This January, there are two shows of interest to car buyers in the United States. In Detroit, at the 2012 North American International Auto Show, combustion is king. But conduction's the thing in Las Vegas, at the 2012 Consumer Electronics Show (CES).

Yes, electronics, where there will be a lot of talk about "ultrabooks" (a new, lightweight kind of laptop and yes, the MacBook Air beat everyone else to it) along with various other devices that don't have an immediate connection to driving. However, car companies have been participating in the CES more and more in recent years. That's because their products - especially their concepts - quite often tend to resemble giant smartphones with wheels and a motor.

Cue, er, CUE: the Cadillac User Experience, demonstrated at this year's CES. Set to appear first in the 2013 Cadillac XTS, the system will become available throughout the marque's range over time. The buzzword with this and other systems that pertain to a car's myriad functions is "haptic" - meaning tactile feedback. Instead of just pressing an icon on a touchscreen, there's a subtle resistance or reaction, which lets the user know by feel that something has been activated.

The CUE system includes this haptic element. It also allows the driver to select whatever information he or she would like displayed. The days of the old-fashioned speedometer are numbered; needles and dials will be virtual versions. Not only that, infrared sensors can pick up when a hand is moving toward the controls. The system then lights up extra icons.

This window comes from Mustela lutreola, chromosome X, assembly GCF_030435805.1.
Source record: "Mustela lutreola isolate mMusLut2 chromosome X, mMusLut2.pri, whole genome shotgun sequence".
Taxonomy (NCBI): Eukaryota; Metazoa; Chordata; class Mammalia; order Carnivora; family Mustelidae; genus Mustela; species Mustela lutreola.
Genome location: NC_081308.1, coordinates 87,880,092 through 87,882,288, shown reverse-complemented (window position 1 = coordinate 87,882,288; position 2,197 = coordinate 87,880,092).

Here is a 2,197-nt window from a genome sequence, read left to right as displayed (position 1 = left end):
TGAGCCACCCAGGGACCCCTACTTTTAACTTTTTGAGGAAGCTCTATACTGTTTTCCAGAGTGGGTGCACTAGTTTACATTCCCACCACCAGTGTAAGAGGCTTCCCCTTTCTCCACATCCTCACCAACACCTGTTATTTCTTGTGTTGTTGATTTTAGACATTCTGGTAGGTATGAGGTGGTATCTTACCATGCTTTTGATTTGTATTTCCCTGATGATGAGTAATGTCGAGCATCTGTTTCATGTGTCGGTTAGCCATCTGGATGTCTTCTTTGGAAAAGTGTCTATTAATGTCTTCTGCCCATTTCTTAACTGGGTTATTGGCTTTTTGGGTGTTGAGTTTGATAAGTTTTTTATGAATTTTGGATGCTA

The other big buzzword in the computer world is "cloud" or, more accurately "the cloud." Put simply, this means sets of remote servers, accessed via the internet. General Motors' OnStar telematics system - that provides turn-by-turn navigation and can contact emergency services in the event of an accident (among other things) - is using CES to showcase cloud-based streaming of information and entertainment.

The undeniably handsome Ford Evos plug-in hybrid concept, which also uses cloud technology, will make its North American debut at CES 2012, not even bothering to stop by at Detroit. Meanwhile, the official car of this year's event is the Ford Fusion.

And if any more evidence was required to underline the importance of CES to carmakers, the head honcho of Mercedes-Benz - Dr. Dieter Zetsche - will be delivering this year's keynote address. His buzz term will probably be "the connected car." The Mercedes-Benz equivalent of OnStar is called mbrace (the m is deliberately lower-case). Herr Doktor will no doubt mention its second wave, named - imaginatively enough - mbrace2, which will feature cloud-based apps, traffic and navigation assistance, speech recognition, concierge services and more.

Gracing the M-B stand is the F125 research vehicle. The company says it presents "a visionary outlook on future technical developments in the luxury segment." It could even cover 621 emissions-free miles, in theory. There will also be DICE, the Dynamic & Intuitive Control Experience simulator, where the wave of a hand can "control the vehicle of the future."

Audi, Chrysler and Kia are also exhibiting at CES, and AutoTrader.com will be filing reports, so look out for more news. The 2012 Consumer Electronics Show takes place at the Las Vegas Convention Center from January 10 to January 13.

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Colin Ryan has driven hundreds of cars thousands of miles while writing for BBC Top Gear magazine, Popular Mechanics, the Los Angeles Times, European Car, Import Tuner and many other publications, websites, TV shows, etc.

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